Here’s another page of studies: feet, folds, anatomy, tones…that’s what I was focusing on tonight. -Waveybrain
I’ve been pretty annoyed with myself lately for dialing in certain things in my designs. So, here are some much needed studies on women’s shoes and anatomy. It’s been a while since I’ve done real figure drawing, so here is an attempt at re-grounding my anatomy. These are “virtual tracings”-so don’t be impressed. I’m just sharing stuff that’ve been troubling me lately in my personal work. It’s fun to take the time and just examine things. -Waveybrain
We saw Miyazaki’s latest film, Arrietty aka, “The Borrowers” this past weekend. Amazing! The way the scale and sound was depicted; the incredible detail; all the subtle acting nuances and keen observations typical of Miyazaki; the lush backgrounds and beautifully rendered textures…there is so much to enjoy. Non-animation people might not appreciate how difficult it is to depict such scale in a hand-drawn medium, but Miyazaki does it masterfully. Some of the characters are pretty ugly looking, but I like that. It’s more true to life. And, he manages to make them compelling and fun despite that. I found myself thinking about the study and observations that goes into his movies in comparison to the details and study that goes in to an american animated features like: Tangled , Kung Fu Panda, Dragons…each are lush and full of observation. But, Miyazaki’s sensibilities stand apart for some reason. I think his films are like an Eyvind Earle painting: incredibly rich and full of detail across the entire canvas, making Miyazaki’s movies feel more dreamlike with a heightened sense of reality. Whereas, most american films are lit in ways that stage the action theatrically and downplay the background elements. In a Miyazaki movie the background is as much a character as the “actors”. The only thing I was a little disappointed by was that I thought the movie was going to be more about conservation. That is what I was hearing in the media/see: asinine “news” clip: (http://www.youtube.com/watch?v=RuFcWkFJZgk). The movie was more about symbiosis than conservation. I was hoping my kids would understand conservation better after the movie. But, instead they probably understand borrowing.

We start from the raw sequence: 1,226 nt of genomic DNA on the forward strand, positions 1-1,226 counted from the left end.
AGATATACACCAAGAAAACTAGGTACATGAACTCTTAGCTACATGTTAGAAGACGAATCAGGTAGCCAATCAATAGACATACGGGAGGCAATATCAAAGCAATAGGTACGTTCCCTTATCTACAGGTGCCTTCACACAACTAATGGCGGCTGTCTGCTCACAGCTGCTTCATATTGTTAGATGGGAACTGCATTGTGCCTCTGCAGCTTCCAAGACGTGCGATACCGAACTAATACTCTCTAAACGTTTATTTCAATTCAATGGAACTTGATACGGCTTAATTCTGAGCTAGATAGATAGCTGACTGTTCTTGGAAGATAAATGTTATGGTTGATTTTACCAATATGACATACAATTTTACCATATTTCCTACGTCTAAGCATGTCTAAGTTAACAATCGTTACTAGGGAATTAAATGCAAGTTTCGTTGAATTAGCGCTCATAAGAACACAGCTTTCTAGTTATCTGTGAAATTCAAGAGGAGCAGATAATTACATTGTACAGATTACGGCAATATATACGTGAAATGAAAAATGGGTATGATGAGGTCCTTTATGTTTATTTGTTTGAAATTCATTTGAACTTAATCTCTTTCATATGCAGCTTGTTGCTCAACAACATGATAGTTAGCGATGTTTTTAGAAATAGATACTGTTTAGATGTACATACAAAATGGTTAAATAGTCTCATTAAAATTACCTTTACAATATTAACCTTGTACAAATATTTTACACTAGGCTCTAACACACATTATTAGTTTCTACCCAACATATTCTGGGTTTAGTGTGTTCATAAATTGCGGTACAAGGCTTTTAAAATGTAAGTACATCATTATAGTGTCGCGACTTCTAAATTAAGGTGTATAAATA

Very nice proverb and drawing! -Waveybrain
A Chinese proverb says an invisible red thread connects those destined to meet, despite the time, the place, despite the circumstances. The thread can be tightened or tangled, but never be broken.
Here are caricatures I dabbled with. The one with the flag was to mess with my good pal. The guy riffling at his computer is my co-worker. Whenever I passed by his office that’s the impression I got of him. I usually draw politicians when I’m annoyed with them to vent. These are doodles just for fun. -Waveybrain
My cell phone is waning, but I managed to extract the pics from it tonight. Most of these drawings I’m going to post are a little old now, and I’ve already shared them in FB. This model is actually a man I used to work with at Disney: he worked in the effects department. His name is John Tucker and he’s a great model because he understands the kinds of expressions and storytelling poses that animation artists crave. Some of these drawings are opposite angles of drawings that Steven Silver included in one of his drawing books…”Drawn to Life”, I think. I remember when I saw his book I thought it was kind of neat to that we have our different takes from that day of figure drawing. I really enjoy drawing. Usually my aim is to capture what I’m seeing and try to get in the mind of the model. Hopefully, that comes through in my drawings. -Waveybrain